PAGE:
Good winter maintenance practices for herbicide sprayers help protect hefty investments and make sure the equipment is ready for spring.
Herbicide sprayers help keep weeds at bay and pastures healthy, making them one of the most powerful tools in a livestock producer’s arsenal.
They can come with a hefty price tag, but herbicide sprayers are a good investment, said Dirk Philipp, University of Arkansas System Division of Agriculture associate professor of forages.
“A pulled sprayer with a roughly 300-gallon capacity may cost around $5,000, but this is money well invested given its versatility,” Philipp said. “This type of sprayer can be equipped differently.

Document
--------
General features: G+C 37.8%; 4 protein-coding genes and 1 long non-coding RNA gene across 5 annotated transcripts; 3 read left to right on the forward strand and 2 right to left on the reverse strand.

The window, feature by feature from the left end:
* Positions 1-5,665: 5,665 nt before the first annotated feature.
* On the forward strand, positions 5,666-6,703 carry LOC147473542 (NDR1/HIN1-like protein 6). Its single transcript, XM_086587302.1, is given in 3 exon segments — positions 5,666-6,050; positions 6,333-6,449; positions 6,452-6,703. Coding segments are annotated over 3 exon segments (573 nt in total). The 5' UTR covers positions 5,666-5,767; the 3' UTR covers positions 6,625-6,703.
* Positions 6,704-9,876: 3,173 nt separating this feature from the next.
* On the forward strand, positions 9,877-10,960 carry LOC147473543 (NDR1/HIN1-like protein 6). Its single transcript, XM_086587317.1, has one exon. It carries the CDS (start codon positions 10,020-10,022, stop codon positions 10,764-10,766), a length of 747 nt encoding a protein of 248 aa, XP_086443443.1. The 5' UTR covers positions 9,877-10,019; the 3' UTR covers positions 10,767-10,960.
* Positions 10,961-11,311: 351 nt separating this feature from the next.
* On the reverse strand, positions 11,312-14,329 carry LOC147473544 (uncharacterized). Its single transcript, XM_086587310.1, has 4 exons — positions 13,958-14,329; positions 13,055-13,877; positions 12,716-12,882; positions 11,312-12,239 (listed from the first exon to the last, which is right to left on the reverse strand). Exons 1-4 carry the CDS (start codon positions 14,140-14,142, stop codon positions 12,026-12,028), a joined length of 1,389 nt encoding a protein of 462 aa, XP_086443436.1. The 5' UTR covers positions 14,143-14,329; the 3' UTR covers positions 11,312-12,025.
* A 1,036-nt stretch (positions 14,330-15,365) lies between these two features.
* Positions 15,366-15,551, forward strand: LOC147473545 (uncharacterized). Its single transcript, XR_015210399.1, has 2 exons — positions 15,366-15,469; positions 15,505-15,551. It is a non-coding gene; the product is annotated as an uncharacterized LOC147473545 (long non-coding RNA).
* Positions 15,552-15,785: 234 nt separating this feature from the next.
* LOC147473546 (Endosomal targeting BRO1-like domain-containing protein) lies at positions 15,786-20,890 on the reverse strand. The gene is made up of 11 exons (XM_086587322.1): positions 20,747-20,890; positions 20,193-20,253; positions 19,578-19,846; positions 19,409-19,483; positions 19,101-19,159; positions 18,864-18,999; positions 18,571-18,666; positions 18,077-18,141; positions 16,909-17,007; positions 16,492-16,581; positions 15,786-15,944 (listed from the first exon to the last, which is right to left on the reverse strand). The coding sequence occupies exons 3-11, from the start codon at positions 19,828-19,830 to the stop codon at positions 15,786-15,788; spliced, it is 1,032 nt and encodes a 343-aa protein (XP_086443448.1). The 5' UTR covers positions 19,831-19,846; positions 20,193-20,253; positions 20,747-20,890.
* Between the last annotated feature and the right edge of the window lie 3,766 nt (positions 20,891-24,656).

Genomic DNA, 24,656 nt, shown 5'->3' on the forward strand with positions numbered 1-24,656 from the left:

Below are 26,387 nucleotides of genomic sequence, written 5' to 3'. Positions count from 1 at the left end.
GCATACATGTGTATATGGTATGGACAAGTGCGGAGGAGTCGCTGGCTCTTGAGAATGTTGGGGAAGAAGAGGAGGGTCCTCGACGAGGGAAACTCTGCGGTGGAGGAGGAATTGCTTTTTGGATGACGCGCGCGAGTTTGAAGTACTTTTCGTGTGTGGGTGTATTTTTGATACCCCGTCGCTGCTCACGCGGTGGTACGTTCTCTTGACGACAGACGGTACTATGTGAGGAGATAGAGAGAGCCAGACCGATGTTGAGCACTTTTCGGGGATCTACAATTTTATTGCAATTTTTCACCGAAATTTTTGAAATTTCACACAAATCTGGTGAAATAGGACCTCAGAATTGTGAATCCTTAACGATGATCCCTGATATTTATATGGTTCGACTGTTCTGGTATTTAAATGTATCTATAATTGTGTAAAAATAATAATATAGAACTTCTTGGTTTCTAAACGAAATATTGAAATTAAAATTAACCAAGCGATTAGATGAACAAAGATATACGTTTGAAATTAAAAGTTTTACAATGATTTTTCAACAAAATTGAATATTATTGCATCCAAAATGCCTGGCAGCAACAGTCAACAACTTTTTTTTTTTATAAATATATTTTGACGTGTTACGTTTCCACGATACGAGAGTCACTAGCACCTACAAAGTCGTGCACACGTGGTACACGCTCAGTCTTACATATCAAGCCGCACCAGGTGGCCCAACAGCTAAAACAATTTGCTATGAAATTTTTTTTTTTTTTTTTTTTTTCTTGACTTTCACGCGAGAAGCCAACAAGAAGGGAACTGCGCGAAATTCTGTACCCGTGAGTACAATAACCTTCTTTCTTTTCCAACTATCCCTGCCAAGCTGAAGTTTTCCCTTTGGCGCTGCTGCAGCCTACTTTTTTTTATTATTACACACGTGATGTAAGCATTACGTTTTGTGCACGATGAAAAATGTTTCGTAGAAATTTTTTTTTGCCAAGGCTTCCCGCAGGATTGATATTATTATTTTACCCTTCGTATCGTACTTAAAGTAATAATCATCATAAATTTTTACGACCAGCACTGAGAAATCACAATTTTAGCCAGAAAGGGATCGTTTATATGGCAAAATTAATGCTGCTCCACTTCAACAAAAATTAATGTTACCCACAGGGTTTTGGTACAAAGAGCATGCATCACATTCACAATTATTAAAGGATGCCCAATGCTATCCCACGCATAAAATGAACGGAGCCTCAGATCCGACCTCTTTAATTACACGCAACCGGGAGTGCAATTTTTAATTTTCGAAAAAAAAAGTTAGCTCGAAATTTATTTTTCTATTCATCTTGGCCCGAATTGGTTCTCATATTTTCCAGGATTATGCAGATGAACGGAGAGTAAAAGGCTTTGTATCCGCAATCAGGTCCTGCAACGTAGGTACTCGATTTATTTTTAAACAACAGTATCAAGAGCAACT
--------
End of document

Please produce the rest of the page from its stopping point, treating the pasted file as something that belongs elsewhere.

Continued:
“Typically, these sprayers come with booms to either side that have nozzles in addition to a single center nozzle for broadcast spraying,” Philipp said, “Sprayers at this price range do not come with GPS, but a foam marker setup can be purchased and fitted on to the sprayer.”
Sprayers are used only a few times a year when herbicides are needed, and these herbicides require a lot of liquid during application. This can have adverse effects on sprayers if they are not properly maintained, Philipp said.
Philipp gives his advice below on how to properly care for herbicide sprayers to protect your investment.
University of Arkansas, by Emily Thompson
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